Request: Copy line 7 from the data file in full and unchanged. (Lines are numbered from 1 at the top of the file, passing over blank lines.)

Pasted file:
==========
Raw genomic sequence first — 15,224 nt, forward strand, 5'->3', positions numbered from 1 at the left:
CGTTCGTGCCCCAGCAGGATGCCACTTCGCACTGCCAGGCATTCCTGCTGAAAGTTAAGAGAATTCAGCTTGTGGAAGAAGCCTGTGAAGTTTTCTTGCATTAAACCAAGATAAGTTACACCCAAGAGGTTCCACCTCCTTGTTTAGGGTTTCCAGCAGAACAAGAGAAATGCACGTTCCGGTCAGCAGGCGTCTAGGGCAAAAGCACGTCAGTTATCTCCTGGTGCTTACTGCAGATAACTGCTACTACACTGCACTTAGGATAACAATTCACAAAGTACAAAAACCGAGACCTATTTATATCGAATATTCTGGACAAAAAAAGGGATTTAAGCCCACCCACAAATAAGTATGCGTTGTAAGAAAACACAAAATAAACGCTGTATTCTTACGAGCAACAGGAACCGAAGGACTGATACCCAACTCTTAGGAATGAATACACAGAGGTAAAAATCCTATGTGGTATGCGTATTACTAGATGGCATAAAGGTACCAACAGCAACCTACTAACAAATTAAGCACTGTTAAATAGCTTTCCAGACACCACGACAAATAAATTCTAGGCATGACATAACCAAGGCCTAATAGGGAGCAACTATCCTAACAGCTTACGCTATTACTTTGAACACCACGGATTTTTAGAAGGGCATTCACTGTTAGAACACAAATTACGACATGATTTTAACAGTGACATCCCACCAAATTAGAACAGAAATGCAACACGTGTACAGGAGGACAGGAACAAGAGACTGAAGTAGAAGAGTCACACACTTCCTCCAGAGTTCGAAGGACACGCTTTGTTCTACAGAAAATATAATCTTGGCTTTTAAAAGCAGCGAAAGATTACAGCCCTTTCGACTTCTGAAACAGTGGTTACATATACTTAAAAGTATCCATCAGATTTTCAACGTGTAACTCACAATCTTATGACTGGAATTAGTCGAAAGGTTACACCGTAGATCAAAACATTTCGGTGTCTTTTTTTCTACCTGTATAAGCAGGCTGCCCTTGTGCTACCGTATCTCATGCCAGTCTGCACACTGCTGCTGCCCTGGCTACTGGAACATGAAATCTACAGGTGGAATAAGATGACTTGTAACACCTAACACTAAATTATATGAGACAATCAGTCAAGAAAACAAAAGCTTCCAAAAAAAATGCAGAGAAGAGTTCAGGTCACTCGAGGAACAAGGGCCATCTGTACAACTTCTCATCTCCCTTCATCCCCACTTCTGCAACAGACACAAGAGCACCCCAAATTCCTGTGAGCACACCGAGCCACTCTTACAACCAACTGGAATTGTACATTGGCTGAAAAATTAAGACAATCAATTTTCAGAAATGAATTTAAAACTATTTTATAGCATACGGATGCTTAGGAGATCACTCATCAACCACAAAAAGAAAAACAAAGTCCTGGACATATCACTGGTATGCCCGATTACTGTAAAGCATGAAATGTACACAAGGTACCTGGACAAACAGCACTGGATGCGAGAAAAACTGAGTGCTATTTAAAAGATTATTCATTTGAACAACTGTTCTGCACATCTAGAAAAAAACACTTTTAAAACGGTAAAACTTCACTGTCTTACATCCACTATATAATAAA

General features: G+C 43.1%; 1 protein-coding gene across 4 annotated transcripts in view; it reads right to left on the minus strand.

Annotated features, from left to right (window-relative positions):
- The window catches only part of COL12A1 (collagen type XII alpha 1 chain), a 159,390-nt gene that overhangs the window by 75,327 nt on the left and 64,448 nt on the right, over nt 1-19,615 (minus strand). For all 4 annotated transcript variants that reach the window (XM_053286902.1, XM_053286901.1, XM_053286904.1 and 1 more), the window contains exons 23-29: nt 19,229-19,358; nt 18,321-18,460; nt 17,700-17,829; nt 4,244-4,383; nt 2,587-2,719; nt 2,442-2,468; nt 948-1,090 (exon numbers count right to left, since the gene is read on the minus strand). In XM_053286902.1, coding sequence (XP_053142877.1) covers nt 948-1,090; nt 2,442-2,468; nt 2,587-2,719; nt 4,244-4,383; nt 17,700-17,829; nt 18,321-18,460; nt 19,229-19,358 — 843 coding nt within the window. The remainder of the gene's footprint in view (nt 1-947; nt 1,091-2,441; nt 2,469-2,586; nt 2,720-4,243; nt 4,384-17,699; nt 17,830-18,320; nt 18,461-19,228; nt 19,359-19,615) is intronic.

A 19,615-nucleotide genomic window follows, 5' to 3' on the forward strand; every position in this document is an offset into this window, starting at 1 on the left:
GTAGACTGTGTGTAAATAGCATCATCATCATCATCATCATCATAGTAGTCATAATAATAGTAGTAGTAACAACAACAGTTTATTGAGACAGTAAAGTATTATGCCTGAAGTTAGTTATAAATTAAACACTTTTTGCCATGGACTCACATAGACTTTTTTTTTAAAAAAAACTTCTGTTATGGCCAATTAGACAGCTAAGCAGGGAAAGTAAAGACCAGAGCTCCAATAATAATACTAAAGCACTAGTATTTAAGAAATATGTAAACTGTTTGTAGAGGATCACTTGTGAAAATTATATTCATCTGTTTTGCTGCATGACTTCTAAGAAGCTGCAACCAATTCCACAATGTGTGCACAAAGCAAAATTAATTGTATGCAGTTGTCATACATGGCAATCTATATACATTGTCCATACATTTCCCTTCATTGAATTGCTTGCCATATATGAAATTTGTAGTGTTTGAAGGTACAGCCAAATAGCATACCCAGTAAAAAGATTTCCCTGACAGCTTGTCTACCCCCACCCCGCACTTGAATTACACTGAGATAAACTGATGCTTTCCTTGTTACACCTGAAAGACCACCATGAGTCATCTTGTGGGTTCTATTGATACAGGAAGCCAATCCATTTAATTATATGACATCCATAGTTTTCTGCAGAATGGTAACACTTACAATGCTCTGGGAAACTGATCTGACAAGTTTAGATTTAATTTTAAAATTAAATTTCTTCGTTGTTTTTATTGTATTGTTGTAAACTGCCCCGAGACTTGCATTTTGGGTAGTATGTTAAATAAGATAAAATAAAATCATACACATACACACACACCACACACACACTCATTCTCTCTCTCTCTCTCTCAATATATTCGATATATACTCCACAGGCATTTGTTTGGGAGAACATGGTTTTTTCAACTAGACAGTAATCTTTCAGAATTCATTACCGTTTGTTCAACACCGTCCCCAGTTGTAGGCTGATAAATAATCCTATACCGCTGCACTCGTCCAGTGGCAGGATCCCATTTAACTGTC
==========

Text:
GTAGACTGTGTGTAAATAGCATCATCATCATCATCATCATCATAGTAGTCATAATAATAGTAGTAGTAACAACAACAGTTTATTGAGACAGTAAAGTATTATGCCTGAAGTTAGTTATAAATTAAACACTTTTTGCCATGGACTCACATAGACTTTTTTTTTAAAAAAAACTTCTGTTATGGCCAATTAGACAGCTAAGCAGGGAAAGTAAAGACCAGAGCTCCAATAATAATACTAAAGCACTAGTATTTAAGAAATATGTAAACTGTTTGTAGAGGATCACTTGTGAAAATTATATTCATCTGTTTTGCTGCATGACTTCTAAGAAGCTGCAACCAATTCCACAATGTGTGCACAAAGCAAAATTAATTGTATGCAGTTGTCATACATGGCAATCTATATACATTGTCCATACATTTCCCTTCATTGAATTGCTTGCCATATATGAAATTTGTAGTGTTTGAAGGTACAGCCAAATAGCATACCCAGTAAAAAGATTTCCCTGACAGCTTGTCTACCCCCACCCCGCACTTGAATTACACTGAGATAAACTGATGCTTTCCTTGTTACACCTGAAAGACCACCATGAGTCATCTTGTGGGTTCTATTGATACAGGAAGCCAATCCATTTAATTATATGACATCCATAGTTTTCTGCAGAATGGTAACACTTACAATGCTCTGGGAAACTGATCTGACAAGTTTAGATTTAATTTTAAAATTAAATTTCTTCGTTGTTTTTATTGTATTGTTGTAAACTGCCCCGAGACTTGCATTTTGGGTAGTATGTTAAATAAGATAAAATAAAATCATACACATACACACACACCACACACACACTCATTCTCTCTCTCTCTCTCTCAATATATTCGATATATACTCCACAGGCATTTGTTTGGGAGAACATGGTTTTTTCAACTAGACAGTAATCTTTCAGAATTCATTACCGTTTGTTCAACACCGTCCCCAGTTGTAGGCTGATAAATAATCCTATACCGCTGCACTCGTCCAGTGGCAGGATCCCATTTAACTGTC